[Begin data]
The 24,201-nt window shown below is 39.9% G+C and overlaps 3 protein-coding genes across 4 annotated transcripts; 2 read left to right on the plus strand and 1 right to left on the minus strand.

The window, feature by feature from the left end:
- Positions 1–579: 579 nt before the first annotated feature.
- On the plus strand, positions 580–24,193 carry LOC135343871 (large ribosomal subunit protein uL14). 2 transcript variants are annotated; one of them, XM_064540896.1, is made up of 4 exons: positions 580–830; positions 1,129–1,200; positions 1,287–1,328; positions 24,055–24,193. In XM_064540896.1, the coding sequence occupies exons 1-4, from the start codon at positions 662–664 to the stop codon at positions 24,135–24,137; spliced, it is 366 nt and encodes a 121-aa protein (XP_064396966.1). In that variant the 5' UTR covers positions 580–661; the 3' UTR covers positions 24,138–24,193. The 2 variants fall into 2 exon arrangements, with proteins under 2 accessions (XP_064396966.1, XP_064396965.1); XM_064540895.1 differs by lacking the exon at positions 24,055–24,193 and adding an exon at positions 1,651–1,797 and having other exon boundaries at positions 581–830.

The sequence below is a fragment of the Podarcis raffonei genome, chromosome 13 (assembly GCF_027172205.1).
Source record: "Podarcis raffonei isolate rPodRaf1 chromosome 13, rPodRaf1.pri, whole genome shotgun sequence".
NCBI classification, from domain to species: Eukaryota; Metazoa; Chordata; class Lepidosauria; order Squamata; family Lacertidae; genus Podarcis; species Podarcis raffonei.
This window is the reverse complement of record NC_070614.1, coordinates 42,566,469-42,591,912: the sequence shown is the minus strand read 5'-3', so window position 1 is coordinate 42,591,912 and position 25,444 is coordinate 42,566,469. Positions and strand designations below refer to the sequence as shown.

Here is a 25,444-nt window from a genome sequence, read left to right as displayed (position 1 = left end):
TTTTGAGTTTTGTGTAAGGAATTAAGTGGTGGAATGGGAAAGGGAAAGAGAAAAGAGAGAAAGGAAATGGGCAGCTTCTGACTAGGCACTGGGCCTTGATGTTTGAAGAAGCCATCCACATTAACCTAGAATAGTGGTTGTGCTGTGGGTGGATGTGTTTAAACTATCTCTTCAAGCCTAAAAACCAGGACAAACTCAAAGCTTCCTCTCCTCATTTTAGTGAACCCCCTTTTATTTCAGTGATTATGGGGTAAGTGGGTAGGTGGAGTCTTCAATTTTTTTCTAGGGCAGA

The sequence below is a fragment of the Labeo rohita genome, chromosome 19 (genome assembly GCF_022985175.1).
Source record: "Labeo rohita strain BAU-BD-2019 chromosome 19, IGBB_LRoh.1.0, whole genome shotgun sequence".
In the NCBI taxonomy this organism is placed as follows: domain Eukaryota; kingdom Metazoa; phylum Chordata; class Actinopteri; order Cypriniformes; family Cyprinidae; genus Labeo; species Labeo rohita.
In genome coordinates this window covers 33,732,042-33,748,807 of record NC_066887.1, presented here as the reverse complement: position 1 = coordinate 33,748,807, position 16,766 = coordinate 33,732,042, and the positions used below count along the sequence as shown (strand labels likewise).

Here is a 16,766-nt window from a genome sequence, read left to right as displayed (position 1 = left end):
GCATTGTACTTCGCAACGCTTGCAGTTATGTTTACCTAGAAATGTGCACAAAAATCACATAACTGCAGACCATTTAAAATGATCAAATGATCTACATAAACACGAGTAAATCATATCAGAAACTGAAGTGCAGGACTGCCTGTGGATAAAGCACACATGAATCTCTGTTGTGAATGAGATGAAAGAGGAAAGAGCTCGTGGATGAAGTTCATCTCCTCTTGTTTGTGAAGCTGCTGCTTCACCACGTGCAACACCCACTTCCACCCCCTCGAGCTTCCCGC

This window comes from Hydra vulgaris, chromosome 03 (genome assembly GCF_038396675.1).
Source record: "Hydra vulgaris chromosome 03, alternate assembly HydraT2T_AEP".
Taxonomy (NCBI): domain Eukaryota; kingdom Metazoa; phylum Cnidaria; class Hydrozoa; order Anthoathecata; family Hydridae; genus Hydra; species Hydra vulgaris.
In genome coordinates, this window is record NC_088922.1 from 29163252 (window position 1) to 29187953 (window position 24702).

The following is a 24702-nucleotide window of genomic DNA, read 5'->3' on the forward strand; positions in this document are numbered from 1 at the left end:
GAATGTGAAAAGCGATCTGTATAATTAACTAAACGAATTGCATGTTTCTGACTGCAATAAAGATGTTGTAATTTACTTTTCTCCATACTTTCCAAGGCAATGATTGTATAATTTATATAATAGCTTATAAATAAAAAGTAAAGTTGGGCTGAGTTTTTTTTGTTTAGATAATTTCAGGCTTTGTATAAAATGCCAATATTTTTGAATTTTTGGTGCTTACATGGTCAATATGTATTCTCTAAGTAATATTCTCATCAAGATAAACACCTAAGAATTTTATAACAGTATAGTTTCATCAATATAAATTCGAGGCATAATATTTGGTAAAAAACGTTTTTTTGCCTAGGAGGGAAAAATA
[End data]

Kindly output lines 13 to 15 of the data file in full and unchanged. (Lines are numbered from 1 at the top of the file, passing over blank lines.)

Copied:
In the NCBI taxonomy this organism is placed as follows: domain Eukaryota; kingdom Metazoa; phylum Chordata; class Actinopteri; order Cypriniformes; family Cyprinidae; genus Labeo; species Labeo rohita.
In genome coordinates this window covers 33,732,042-33,748,807 of record NC_066887.1, presented here as the reverse complement: position 1 = coordinate 33,748,807, position 16,766 = coordinate 33,732,042, and the positions used below count along the sequence as shown (strand labels likewise).

Here is a 16,766-nt window from a genome sequence, read left to right as displayed (position 1 = left end):